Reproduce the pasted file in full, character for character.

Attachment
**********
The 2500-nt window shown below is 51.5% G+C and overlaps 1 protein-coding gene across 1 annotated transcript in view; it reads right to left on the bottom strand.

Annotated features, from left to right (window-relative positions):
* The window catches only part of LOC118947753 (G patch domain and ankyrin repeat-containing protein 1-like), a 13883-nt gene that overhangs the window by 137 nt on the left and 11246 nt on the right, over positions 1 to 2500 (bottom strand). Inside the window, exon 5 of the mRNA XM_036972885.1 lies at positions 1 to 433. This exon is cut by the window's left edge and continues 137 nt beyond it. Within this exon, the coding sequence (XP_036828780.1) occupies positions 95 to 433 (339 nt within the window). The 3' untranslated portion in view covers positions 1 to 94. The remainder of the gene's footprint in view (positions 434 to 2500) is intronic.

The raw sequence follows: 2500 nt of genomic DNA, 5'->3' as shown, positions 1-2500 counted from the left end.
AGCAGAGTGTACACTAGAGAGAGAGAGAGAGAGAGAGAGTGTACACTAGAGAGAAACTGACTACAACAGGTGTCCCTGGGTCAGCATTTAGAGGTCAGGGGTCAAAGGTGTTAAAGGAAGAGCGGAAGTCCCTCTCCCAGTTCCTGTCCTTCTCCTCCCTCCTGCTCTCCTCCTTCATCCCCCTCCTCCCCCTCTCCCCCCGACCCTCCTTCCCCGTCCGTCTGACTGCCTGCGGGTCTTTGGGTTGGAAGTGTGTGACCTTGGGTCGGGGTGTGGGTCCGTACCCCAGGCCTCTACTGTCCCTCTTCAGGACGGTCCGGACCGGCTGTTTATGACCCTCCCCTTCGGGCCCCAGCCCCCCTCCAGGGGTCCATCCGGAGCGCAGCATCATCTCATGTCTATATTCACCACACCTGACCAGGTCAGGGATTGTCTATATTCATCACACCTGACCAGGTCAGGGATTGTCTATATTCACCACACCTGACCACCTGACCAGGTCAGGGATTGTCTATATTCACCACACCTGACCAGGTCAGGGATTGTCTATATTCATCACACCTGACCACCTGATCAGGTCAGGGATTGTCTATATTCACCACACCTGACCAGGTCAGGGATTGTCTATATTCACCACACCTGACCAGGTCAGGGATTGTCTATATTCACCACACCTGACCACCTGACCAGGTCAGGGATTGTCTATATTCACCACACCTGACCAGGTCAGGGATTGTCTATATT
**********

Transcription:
The 2500-nt window shown below is 51.5% G+C and overlaps 1 protein-coding gene across 1 annotated transcript in view; it reads right to left on the bottom strand.

Annotated features, from left to right (window-relative positions):
* The window catches only part of LOC118947753 (G patch domain and ankyrin repeat-containing protein 1-like), a 13883-nt gene that overhangs the window by 137 nt on the left and 11246 nt on the right, over positions 1 to 2500 (bottom strand). Inside the window, exon 5 of the mRNA XM_036972885.1 lies at positions 1 to 433. This exon is cut by the window's left edge and continues 137 nt beyond it. Within this exon, the coding sequence (XP_036828780.1) occupies positions 95 to 433 (339 nt within the window). The 3' untranslated portion in view covers positions 1 to 94. The remainder of the gene's footprint in view (positions 434 to 2500) is intronic.

The raw sequence follows: 2500 nt of genomic DNA, 5'->3' as shown, positions 1-2500 counted from the left end.
AGCAGAGTGTACACTAGAGAGAGAGAGAGAGAGAGAGAGTGTACACTAGAGAGAAACTGACTACAACAGGTGTCCCTGGGTCAGCATTTAGAGGTCAGGGGTCAAAGGTGTTAAAGGAAGAGCGGAAGTCCCTCTCCCAGTTCCTGTCCTTCTCCTCCCTCCTGCTCTCCTCCTTCATCCCCCTCCTCCCCCTCTCCCCCCGACCCTCCTTCCCCGTCCGTCTGACTGCCTGCGGGTCTTTGGGTTGGAAGTGTGTGACCTTGGGTCGGGGTGTGGGTCCGTACCCCAGGCCTCTACTGTCCCTCTTCAGGACGGTCCGGACCGGCTGTTTATGACCCTCCCCTTCGGGCCCCAGCCCCCCTCCAGGGGTCCATCCGGAGCGCAGCATCATCTCATGTCTATATTCACCACACCTGACCAGGTCAGGGATTGTCTATATTCATCACACCTGACCAGGTCAGGGATTGTCTATATTCACCACACCTGACCACCTGACCAGGTCAGGGATTGTCTATATTCACCACACCTGACCAGGTCAGGGATTGTCTATATTCATCACACCTGACCACCTGATCAGGTCAGGGATTGTCTATATTCACCACACCTGACCAGGTCAGGGATTGTCTATATTCACCACACCTGACCAGGTCAGGGATTGTCTATATTCACCACACCTGACCACCTGACCAGGTCAGGGATTGTCTATATTCACCACACCTGACCAGGTCAGGGATTGTCTATATT